Location map for the Ice Walk
Location map for the Ice Walk
The trail is well-traveled so you won't have to worry about getting lost
The trail is well-traveled so you won’t have to worry about getting lost

What to wear

Banff National Park can be very cold in winter. Be sure to bring warm clothes that you can layer. Essentials include a warm jacket, mitts and a hat. I’d also recommend a neck warmer – and of course a pair of warm boots.

While lots of people don’t bother with ice cleats, it can make a real difference, especially after you pass the first set of falls. I don’t think you need poles as there is a railing along the catwalk that you can grab onto for balance. But if you have bad knees or awful balance that’s another thing altogether.

Glare ice - but the ice cleats keep you upright
Glare ice – but the ice cleats keep you upright

Before you go

Check the trail conditions in Banff National Park.

Check the weather in Banff. 

Good to know in 2021: The Ice Walk isn’t the easiest place to access in 2021. Highway 1A  is closed to the trailhead but you can access it on foot or by snowshoes. And if you sign up with a guided tour, they will be able to shuttle you to the trailhead. There’s a silver lining. You’ll probably have Johnston Canyon to yourself. Also note that infrastructure is in the process of being upgraded at the second set of falls. Obey any posted signs.

Buy ice cleats you can easily strap on your boots. If you live in a winter climate, they’re great for walking in the city too. These are my preferred ones. 

It’s possible to do a tour though I still think it’s a snap to hike on your own. However, if don’t have a car, you’re the least bit uneasy or if you actually want to learn something, a tour would be a great idea. I actually like the sound of the night tour described by Jody Robbins in the post Exploring the Night Sky at Johnston Canyon. She did that tour with Discover Banff.

Get Your Guide also offers tours of the Johnston Canyon through this link

Further reading on Banff National Park in winter

If you’re looking for more ideas if what to do in Banff be sure to read 10 Reasons to Visit Banff in Winter by Calgary bloggers Sue and Dave at Travel Tales of Life.

Click on the photo to bookmark to your Pinterest board.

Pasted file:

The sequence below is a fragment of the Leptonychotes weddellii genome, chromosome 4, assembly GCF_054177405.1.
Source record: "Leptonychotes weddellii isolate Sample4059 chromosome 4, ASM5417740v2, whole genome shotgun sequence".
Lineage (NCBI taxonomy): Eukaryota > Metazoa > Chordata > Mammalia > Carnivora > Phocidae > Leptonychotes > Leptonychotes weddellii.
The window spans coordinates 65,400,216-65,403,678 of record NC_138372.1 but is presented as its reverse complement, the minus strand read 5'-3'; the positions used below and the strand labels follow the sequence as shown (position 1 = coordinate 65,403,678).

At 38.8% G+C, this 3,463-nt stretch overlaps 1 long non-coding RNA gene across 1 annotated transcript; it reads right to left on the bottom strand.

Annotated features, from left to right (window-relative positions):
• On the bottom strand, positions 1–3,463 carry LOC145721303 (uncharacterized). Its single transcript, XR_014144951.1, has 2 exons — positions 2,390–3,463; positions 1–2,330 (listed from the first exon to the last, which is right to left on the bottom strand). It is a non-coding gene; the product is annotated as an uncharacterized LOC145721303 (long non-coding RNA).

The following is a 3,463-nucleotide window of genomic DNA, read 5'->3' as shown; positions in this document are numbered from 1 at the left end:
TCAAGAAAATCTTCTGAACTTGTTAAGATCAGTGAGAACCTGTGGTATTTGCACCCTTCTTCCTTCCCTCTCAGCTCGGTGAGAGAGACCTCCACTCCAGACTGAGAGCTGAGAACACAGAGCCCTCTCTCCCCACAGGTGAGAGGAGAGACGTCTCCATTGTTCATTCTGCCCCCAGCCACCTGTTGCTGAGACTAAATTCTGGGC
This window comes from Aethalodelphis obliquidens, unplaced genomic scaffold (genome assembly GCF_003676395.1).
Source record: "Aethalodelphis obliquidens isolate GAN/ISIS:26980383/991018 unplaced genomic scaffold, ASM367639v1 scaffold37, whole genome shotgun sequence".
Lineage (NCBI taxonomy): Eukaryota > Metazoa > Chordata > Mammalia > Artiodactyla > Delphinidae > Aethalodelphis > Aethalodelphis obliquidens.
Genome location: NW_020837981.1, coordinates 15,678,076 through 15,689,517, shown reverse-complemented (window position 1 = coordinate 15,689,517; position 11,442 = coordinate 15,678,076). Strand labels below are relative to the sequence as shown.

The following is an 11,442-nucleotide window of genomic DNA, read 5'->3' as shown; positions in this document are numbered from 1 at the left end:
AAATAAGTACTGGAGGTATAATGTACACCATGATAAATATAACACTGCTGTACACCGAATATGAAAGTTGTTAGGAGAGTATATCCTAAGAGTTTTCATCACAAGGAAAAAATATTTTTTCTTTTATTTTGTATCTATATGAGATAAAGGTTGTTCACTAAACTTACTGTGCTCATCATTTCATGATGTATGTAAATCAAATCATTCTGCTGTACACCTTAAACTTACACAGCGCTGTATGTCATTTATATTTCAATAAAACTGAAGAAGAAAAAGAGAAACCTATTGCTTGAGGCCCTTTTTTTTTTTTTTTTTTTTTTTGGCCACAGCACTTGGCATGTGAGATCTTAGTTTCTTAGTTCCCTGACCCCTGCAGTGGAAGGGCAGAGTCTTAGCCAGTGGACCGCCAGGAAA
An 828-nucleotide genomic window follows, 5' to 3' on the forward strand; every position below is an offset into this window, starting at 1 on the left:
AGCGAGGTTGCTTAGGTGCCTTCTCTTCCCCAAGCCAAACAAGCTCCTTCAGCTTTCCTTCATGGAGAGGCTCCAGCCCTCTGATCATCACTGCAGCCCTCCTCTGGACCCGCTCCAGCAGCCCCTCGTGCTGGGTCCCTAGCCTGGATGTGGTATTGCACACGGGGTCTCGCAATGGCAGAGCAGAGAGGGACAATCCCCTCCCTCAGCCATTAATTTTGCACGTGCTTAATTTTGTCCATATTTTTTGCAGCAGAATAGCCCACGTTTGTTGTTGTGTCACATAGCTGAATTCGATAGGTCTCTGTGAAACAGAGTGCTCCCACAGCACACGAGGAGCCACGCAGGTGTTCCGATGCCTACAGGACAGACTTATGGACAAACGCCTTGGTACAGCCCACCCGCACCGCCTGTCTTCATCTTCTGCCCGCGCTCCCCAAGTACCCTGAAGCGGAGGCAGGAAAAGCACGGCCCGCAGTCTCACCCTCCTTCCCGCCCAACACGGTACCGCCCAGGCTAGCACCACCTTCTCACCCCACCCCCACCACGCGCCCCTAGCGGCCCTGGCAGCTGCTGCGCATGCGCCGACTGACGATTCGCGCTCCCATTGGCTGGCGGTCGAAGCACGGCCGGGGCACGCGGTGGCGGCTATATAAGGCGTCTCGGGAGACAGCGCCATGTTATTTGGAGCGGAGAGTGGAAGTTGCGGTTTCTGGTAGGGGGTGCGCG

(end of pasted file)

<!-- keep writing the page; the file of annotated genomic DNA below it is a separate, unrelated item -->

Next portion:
Johnston Canyon Ice Walk, Banff National Park, Alberta







Leigh McAdam

Leigh McAdam is a Calgary based writer, author, photographer and social media enthusiast with over 61,000 followers. Her blog: HikeBikeTravel is frequently cited as one of the top travel and outdoor adventure blogs in Canada.

Author of Discover Canada: 100 Inspiring Outdoor Adventures
Co-author of 125 Nature Hot Spots in Alberta

This Post Has 11 Comments

  1. Hey Leigh,

    The secret cave might be open again now. It was out of bounds because there are some rare swifts that nest in the caves, but all the human activity there has reduced their numbers. They went from 14 pairs, down to only a couple of pairs, and one single fledgling this year. It’s the only place that they nest in Alberta…and it sounds like humans have ruined it.

    When we went there were loads of signs saying don’t go down there, it’ll kill off this rare bird. But people were still climbing over the barriers to get that photo. 🙁

    It might be good to update your post to discourage people from visiting the cave.

    1. @Josy Thanks for that info. I think communication/education about the rare birds rather than just roping off the area would be the way to go. Anytime I have gone there have been no signs explaining anything. As a bird lover I’d definitely give them their space but if you don’t know then you question the reasoning behind the closure. I’ll add your notes to the photo so people know.

      1. Thanks Leigh, you’re a star!

        They had put up some signs in English and French (maybe they took them down again for the winter!?) The photos on my blog are a bit small to read it all, but I can send you bigger versions if you like. 🙂

        1. @Josy I think I’m okay but if people read my blog – and I expect a lot will – they now will at least understand the reasoning behind it all. Trust me I love birds. My husband is a big birder so I take this stuff seriously. Having a Parks Canada person on weekends answering questions and informing the public would be super helpful.